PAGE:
Calculating and Reporting Business Income

All self-employed persons must calculate and report their business income as part of their total personal income in Form B/B1. Freelancers, commission agents, hawkers, taxi drivers, sole-proprietors and partners in a partnership are self-employed persons.

Sole-Proprietors and Partners

Generally, sole-proprietors and partners registered with the Accounting and Corporate Regulatory Authority (ACRA) are self-employed. You are also considered a self-employed person if you earn a living by carrying on a trade, business, profession or vocation.

Examples of Self-Employed Persons

  • Baby-sitter 
  • Commission agent (e.g. insurance agent, real estate agent) 
  • Direct seller 
  • Freelancer, i.e. you receive fees for providing services as a deejay, singer, dancer, fitness instructor, consultant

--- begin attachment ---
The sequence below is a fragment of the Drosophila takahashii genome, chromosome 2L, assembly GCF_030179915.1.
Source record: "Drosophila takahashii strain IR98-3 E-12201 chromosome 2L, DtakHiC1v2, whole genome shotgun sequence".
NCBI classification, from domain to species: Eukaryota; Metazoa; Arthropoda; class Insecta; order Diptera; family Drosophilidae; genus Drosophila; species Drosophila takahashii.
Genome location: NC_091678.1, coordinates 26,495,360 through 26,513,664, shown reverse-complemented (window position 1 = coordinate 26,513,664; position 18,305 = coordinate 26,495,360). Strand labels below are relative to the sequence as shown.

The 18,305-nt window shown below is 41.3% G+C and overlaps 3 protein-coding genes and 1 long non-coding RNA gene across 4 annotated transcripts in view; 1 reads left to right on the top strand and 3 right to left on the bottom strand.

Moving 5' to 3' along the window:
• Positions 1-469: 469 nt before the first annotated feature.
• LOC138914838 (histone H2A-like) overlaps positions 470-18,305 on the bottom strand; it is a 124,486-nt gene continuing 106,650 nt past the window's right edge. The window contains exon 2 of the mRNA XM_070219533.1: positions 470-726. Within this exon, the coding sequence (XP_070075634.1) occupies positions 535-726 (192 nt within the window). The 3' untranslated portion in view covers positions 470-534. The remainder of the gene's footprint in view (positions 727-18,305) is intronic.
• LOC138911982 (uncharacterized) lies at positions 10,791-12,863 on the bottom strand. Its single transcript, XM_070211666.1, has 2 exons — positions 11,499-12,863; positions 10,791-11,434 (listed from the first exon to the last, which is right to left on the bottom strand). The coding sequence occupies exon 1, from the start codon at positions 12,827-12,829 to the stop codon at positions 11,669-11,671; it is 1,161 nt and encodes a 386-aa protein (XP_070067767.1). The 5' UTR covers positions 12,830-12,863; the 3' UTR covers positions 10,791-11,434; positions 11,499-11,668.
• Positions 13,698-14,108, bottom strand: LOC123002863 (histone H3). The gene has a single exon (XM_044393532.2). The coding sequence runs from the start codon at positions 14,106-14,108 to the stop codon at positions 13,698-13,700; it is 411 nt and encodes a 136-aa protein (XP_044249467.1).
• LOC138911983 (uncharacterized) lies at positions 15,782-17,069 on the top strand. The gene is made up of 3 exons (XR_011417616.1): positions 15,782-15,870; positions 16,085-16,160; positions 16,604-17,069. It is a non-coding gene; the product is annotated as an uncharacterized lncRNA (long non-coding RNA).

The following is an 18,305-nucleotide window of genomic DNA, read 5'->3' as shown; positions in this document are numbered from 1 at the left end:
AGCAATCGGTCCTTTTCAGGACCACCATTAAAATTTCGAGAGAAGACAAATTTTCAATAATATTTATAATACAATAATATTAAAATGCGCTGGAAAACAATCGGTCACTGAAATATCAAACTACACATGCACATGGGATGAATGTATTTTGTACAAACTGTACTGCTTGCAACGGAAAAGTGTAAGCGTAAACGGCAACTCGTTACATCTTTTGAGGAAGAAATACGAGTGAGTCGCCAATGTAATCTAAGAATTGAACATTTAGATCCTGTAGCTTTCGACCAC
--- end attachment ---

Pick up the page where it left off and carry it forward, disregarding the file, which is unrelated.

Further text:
• Hawker, i.e. you are the owner of a hawker business or a food stall 
  • Owner of a business that buys and sells goods and/or services 
  • Owner of an online business, i.e. you buy and sell goods or provide services through the Internet
  • Owner of your own practice (e.g. accountant, architect, doctor, lawyer) 
  • Private tuition teacher, i.e. you are not employed by any tuition centres and you get your students through referrals
  • Taxi driver

Summary of Filing Obligations for Sole-Proprietors, Precedent Partners and Individual Partners

 Sole-ProprietorsPrecedent PartnersIndividual Partners
Type of Form to Report Business incomeForm B/B1Form PForm B
Where to Report Business IncomeSole-proprietors should enter their income under "Sole-Proprietorship"" > "Trade, Business, Profession or Vocation".